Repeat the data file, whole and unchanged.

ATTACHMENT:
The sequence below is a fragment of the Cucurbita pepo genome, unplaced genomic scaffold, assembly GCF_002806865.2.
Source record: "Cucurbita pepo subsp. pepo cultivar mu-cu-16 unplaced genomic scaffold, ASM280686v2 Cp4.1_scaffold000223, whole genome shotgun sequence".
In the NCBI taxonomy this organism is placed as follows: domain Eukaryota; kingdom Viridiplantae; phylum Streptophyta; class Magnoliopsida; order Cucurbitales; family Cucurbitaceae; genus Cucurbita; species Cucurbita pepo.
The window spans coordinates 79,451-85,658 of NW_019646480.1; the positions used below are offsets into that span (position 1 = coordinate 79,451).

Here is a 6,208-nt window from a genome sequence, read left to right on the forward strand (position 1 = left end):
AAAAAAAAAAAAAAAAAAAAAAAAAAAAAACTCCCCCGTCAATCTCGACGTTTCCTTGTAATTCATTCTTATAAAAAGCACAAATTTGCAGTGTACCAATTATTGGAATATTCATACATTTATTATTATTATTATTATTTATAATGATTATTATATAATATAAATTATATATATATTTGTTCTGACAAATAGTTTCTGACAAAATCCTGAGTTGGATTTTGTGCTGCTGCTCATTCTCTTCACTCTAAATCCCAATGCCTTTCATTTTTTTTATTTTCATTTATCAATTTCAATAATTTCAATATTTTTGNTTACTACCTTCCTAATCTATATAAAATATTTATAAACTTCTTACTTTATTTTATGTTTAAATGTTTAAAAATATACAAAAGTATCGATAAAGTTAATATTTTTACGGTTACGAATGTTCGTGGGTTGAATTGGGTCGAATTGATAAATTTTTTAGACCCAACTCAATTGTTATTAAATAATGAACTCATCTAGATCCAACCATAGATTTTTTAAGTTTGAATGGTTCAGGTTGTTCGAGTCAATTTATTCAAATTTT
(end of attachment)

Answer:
The sequence below is a fragment of the Cucurbita pepo genome, unplaced genomic scaffold, assembly GCF_002806865.2.
Source record: "Cucurbita pepo subsp. pepo cultivar mu-cu-16 unplaced genomic scaffold, ASM280686v2 Cp4.1_scaffold000223, whole genome shotgun sequence".
In the NCBI taxonomy this organism is placed as follows: domain Eukaryota; kingdom Viridiplantae; phylum Streptophyta; class Magnoliopsida; order Cucurbitales; family Cucurbitaceae; genus Cucurbita; species Cucurbita pepo.
The window spans coordinates 79,451-85,658 of NW_019646480.1; the positions used below are offsets into that span (position 1 = coordinate 79,451).

Here is a 6,208-nt window from a genome sequence, read left to right on the forward strand (position 1 = left end):
AAAAAAAAAAAAAAAAAAAAAAAAAAAAAACTCCCCCGTCAATCTCGACGTTTCCTTGTAATTCATTCTTATAAAAAGCACAAATTTGCAGTGTACCAATTATTGGAATATTCATACATTTATTATTATTATTATTATTTATAATGATTATTATATAATATAAATTATATATATATTTGTTCTGACAAATAGTTTCTGACAAAATCCTGAGTTGGATTTTGTGCTGCTGCTCATTCTCTTCACTCTAAATCCCAATGCCTTTCATTTTTTTTATTTTCATTTATCAATTTCAATAATTTCAATATTTTTGNTTACTACCTTCCTAATCTATATAAAATATTTATAAACTTCTTACTTTATTTTATGTTTAAATGTTTAAAAATATACAAAAGTATCGATAAAGTTAATATTTTTACGGTTACGAATGTTCGTGGGTTGAATTGGGTCGAATTGATAAATTTTTTAGACCCAACTCAATTGTTATTAAATAATGAACTCATCTAGATCCAACCATAGATTTTTTAAGTTTGAATGGTTCAGGTTGTTCGAGTCAATTTATTCAAATTTT